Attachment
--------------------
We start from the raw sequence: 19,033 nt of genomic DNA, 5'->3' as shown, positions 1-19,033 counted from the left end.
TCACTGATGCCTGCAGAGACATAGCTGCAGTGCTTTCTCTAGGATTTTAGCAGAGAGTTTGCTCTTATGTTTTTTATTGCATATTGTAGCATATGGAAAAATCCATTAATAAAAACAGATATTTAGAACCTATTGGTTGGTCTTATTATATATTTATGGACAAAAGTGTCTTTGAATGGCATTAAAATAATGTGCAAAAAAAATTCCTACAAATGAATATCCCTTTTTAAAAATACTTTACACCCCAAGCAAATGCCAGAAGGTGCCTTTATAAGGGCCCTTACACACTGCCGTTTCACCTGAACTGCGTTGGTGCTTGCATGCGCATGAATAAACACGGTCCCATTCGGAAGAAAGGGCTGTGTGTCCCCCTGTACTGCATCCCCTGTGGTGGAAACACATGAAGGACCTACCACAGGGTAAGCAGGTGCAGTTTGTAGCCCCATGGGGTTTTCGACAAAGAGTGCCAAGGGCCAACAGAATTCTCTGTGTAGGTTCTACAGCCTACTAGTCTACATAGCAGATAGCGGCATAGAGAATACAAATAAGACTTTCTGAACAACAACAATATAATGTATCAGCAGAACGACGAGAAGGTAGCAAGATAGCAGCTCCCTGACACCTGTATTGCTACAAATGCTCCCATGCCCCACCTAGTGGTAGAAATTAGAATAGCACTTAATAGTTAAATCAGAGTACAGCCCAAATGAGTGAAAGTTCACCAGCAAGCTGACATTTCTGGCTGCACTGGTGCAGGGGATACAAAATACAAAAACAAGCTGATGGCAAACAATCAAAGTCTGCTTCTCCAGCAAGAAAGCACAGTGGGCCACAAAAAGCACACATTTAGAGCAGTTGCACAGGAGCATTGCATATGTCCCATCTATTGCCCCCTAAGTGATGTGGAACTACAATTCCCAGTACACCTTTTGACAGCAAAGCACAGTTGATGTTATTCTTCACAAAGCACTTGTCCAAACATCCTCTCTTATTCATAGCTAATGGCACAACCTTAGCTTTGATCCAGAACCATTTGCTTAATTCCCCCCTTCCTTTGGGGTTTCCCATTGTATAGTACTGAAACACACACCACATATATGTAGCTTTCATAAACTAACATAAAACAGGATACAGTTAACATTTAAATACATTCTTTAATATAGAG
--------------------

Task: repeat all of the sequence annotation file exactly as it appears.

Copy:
We start from the raw sequence: 19,033 nt of genomic DNA, 5'->3' as shown, positions 1-19,033 counted from the left end.
TCACTGATGCCTGCAGAGACATAGCTGCAGTGCTTTCTCTAGGATTTTAGCAGAGAGTTTGCTCTTATGTTTTTTATTGCATATTGTAGCATATGGAAAAATCCATTAATAAAAACAGATATTTAGAACCTATTGGTTGGTCTTATTATATATTTATGGACAAAAGTGTCTTTGAATGGCATTAAAATAATGTGCAAAAAAAATTCCTACAAATGAATATCCCTTTTTAAAAATACTTTACACCCCAAGCAAATGCCAGAAGGTGCCTTTATAAGGGCCCTTACACACTGCCGTTTCACCTGAACTGCGTTGGTGCTTGCATGCGCATGAATAAACACGGTCCCATTCGGAAGAAAGGGCTGTGTGTCCCCCTGTACTGCATCCCCTGTGGTGGAAACACATGAAGGACCTACCACAGGGTAAGCAGGTGCAGTTTGTAGCCCCATGGGGTTTTCGACAAAGAGTGCCAAGGGCCAACAGAATTCTCTGTGTAGGTTCTACAGCCTACTAGTCTACATAGCAGATAGCGGCATAGAGAATACAAATAAGACTTTCTGAACAACAACAATATAATGTATCAGCAGAACGACGAGAAGGTAGCAAGATAGCAGCTCCCTGACACCTGTATTGCTACAAATGCTCCCATGCCCCACCTAGTGGTAGAAATTAGAATAGCACTTAATAGTTAAATCAGAGTACAGCCCAAATGAGTGAAAGTTCACCAGCAAGCTGACATTTCTGGCTGCACTGGTGCAGGGGATACAAAATACAAAAACAAGCTGATGGCAAACAATCAAAGTCTGCTTCTCCAGCAAGAAAGCACAGTGGGCCACAAAAAGCACACATTTAGAGCAGTTGCACAGGAGCATTGCATATGTCCCATCTATTGCCCCCTAAGTGATGTGGAACTACAATTCCCAGTACACCTTTTGACAGCAAAGCACAGTTGATGTTATTCTTCACAAAGCACTTGTCCAAACATCCTCTCTTATTCATAGCTAATGGCACAACCTTAGCTTTGATCCAGAACCATTTGCTTAATTCCCCCCTTCCTTTGGGGTTTCCCATTGTATAGTACTGAAACACACACCACATATATGTAGCTTTCATAAACTAACATAAAACAGGATACAGTTAACATTTAAATACATTCTTTAATATAGAG